“Black Dynamite” is one of the most ridiculous things I’ve ever seen. It was an absolutely perfect sendup of 1970s Blaxploitation films, and I laughed like an idiot through most of it. It was at the same time a detailed and meticulous tribute to an era that brought the world films like “Blacula” while at the same time being a straight satirical sendup of those same films. There’s a hilarious scene with an intentionally-visible boom mic and, later, a fabulous missed flim edit during a fight scene that reflect just how carefully this movie’s creators worked to replicate some of the absurdities of 1970s-era low-budget action movies. Those two scenes alone are worth the time spent to watch the movie; they’re amazing. “Black Dynamite” also features impossible trans-oceanic helicopter travel; teleporting heroes during kung-fu scenes; fantasic one-liners; and a closing fight scene with the film’s ultimate villain that you really just have to see to believe. I absolutely loved this movie.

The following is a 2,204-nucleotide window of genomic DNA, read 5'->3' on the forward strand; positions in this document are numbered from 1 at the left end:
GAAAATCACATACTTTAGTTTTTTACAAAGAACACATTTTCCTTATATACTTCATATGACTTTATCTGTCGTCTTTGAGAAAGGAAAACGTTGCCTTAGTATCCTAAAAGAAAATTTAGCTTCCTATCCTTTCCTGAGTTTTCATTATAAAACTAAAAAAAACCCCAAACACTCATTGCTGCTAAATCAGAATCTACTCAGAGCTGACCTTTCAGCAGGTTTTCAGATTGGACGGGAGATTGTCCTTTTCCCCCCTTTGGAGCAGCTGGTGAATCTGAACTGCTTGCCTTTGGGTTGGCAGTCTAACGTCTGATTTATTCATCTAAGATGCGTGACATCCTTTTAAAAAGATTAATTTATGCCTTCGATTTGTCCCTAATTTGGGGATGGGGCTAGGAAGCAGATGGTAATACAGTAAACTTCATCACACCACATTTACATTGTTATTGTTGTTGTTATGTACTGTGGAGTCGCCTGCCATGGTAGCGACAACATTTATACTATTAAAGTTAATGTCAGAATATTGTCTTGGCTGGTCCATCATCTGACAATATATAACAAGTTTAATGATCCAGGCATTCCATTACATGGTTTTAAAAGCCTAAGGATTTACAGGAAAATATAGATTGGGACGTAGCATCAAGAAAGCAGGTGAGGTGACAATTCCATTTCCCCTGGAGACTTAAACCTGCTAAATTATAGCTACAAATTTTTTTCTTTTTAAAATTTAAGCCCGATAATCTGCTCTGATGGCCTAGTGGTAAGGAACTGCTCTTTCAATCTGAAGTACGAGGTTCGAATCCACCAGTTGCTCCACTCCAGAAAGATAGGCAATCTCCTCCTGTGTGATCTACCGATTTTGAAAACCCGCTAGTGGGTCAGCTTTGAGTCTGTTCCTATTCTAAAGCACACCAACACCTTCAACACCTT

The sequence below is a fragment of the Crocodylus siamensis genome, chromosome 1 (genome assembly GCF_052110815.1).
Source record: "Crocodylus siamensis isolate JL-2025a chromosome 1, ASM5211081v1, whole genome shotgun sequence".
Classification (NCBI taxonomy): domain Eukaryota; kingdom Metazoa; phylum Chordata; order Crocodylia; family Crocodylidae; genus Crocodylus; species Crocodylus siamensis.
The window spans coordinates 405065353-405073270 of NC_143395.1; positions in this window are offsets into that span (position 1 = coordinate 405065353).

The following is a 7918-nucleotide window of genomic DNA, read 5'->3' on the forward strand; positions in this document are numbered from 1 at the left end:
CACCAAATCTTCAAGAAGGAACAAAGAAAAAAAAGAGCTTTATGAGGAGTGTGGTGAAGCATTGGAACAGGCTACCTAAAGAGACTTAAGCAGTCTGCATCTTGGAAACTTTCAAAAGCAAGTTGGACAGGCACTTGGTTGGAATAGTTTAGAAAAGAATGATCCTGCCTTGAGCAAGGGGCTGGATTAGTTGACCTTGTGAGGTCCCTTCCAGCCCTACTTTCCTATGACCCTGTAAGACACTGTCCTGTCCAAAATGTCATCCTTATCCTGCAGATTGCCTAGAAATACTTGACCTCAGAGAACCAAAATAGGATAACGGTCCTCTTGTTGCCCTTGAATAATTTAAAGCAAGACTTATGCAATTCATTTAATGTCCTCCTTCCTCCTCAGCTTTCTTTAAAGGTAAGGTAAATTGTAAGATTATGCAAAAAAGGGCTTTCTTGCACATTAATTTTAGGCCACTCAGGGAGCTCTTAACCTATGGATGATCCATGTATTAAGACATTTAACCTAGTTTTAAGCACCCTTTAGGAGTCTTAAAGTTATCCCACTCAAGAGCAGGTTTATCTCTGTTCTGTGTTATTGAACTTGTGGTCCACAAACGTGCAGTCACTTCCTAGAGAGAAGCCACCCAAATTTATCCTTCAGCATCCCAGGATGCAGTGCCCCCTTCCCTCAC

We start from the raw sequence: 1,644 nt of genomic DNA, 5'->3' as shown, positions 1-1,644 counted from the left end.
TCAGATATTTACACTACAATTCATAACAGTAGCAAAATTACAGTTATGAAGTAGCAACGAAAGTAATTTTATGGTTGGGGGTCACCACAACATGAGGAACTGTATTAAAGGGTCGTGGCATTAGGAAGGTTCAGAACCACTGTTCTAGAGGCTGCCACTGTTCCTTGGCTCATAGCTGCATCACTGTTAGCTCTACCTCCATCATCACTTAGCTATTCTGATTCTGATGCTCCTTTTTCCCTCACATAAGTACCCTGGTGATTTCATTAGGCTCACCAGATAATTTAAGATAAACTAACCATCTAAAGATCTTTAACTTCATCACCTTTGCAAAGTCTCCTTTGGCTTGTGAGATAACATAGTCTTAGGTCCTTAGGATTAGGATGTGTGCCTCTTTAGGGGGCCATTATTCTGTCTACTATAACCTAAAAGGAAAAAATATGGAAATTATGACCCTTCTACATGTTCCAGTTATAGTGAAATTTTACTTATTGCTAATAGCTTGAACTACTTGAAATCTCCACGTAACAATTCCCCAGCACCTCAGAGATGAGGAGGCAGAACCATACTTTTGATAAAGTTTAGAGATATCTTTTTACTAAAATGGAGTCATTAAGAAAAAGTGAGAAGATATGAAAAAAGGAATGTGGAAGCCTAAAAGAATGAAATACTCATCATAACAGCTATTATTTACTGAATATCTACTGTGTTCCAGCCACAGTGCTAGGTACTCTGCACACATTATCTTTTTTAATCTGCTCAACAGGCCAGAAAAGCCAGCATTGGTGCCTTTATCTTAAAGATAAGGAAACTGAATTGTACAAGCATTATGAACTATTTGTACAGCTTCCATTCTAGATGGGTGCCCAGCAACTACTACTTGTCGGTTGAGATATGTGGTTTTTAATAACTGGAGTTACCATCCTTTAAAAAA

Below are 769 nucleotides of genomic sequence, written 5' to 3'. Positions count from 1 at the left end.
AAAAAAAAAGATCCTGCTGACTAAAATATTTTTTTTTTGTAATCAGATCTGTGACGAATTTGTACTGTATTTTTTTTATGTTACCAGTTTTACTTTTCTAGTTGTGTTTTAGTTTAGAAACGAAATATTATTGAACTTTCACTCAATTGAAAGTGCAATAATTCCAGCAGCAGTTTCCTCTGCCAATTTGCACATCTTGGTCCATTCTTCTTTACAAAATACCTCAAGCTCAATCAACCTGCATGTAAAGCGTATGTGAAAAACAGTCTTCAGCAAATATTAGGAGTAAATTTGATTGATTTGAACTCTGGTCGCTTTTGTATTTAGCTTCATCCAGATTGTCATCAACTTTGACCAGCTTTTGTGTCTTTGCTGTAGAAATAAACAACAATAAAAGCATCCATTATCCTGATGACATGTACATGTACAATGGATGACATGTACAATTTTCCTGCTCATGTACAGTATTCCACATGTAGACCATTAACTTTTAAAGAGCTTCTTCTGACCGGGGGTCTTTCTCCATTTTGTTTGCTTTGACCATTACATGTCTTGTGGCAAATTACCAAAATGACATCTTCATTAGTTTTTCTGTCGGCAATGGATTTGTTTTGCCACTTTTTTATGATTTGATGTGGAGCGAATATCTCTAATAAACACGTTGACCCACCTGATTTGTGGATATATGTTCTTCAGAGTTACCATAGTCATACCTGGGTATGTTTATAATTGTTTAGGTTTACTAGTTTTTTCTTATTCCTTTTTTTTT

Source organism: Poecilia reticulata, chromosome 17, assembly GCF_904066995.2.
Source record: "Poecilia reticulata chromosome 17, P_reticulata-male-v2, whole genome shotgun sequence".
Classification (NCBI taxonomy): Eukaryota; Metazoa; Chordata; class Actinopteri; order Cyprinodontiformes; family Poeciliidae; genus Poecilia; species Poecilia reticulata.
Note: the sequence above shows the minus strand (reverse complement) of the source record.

So, thanks to Twitter, today I discovered the existence of Katie Cook: http://katiecandraw.typepad.com/
The site name isn’t hyperbole; she really can draw. Her work is fantastic, and she has a *lot* of it available for people like me to check out. Her subjects run the gamut of geekdom: Star Wars, Lord of the Rings, Battlestar Galactica, comic books, G.I. Joe, the works.
I really enjoy the opportunity to run across people like Katie, and be inspired and *completely* humbled by their amazing work. It makes me want to be better.